Local Patriotism: The "David" of local community vs the "Goliath" of national dysfunction
The forces that divide us are big, strong, viral, international in scope and have seemingly infected every system of our body politic. It’s the degree of that rot that has led us back this year to where it all began — to people we’ve come to know over these years — to this place, these people. Through this tumultuous time, we have come to believe that if we’re going to care about the American idea — if we’re going to truly live it out (and maybe save it) — it will be in hometowns like this one between neighbors like us. And it will ultimately be about who we are to each other, which Washington D.C. doesn’t get to decide for us. (And there is a growing body of academic work that supports our contention.) We say if we love our country, democracy is lived out here — as we love our city and we at least try to love our neighbor. Italians call a deep love for the village you call home “campanilismo” — all that lies within view of the local campanile or bell tower, the tallest building in town — but we’re calling this idea “local patriotism,” and think it could catch on if we can forge a trail for other hometowns. Ultimately, we think it’s possible that the only thing powerful enough to truly conquer the “Goliath” of this deepening national dysfunction is the “David” of local community.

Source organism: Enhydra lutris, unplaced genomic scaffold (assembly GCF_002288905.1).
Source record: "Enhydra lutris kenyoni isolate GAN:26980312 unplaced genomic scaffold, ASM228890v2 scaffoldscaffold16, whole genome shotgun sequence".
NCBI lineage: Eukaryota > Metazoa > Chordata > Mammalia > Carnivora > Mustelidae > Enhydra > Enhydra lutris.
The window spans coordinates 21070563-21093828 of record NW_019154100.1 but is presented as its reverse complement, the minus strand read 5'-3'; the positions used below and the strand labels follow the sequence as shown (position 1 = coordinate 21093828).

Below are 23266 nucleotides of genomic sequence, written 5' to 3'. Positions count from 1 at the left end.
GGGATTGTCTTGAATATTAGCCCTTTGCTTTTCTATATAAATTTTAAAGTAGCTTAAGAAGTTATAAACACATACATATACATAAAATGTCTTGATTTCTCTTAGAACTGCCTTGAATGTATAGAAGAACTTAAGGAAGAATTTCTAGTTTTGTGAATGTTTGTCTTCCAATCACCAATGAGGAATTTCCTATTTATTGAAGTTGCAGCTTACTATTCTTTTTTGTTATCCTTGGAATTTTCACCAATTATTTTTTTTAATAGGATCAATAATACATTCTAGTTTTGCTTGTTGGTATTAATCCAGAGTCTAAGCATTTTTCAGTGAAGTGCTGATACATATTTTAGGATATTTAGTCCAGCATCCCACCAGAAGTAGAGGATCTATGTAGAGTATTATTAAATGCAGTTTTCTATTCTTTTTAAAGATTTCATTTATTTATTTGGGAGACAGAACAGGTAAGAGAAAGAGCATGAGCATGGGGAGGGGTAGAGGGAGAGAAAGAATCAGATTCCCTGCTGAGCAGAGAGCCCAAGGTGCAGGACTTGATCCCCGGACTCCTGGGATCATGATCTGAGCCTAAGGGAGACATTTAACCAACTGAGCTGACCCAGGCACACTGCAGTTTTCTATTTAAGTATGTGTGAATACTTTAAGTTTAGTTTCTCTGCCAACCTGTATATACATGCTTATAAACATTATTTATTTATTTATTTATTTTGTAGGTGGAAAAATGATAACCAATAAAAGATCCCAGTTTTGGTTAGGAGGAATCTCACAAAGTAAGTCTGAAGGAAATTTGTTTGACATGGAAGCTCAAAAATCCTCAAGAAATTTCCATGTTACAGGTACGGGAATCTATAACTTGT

“True patriotism serves,” says Stephen Kiernan, our old friend and author of Authentic Patriotism. Since bringing Stephen to town after the publication of his book, he’s become so disturbed by our political dysfunction that he’s advocating this same bottom-up approach in his project “Vermont to the Tenth Power.” Joining Stephen is Sally Bradshaw, Governor Bush’s former Chief of Staff, who got off the presidential campaign trail and jumped right into being a local bookseller when she opened Midtown Reader, in her pursuit of lived democracy in our hometown.
Funding for this program was provided through a grant from Florida Humanities with funds from the National Endowment for the Humanities.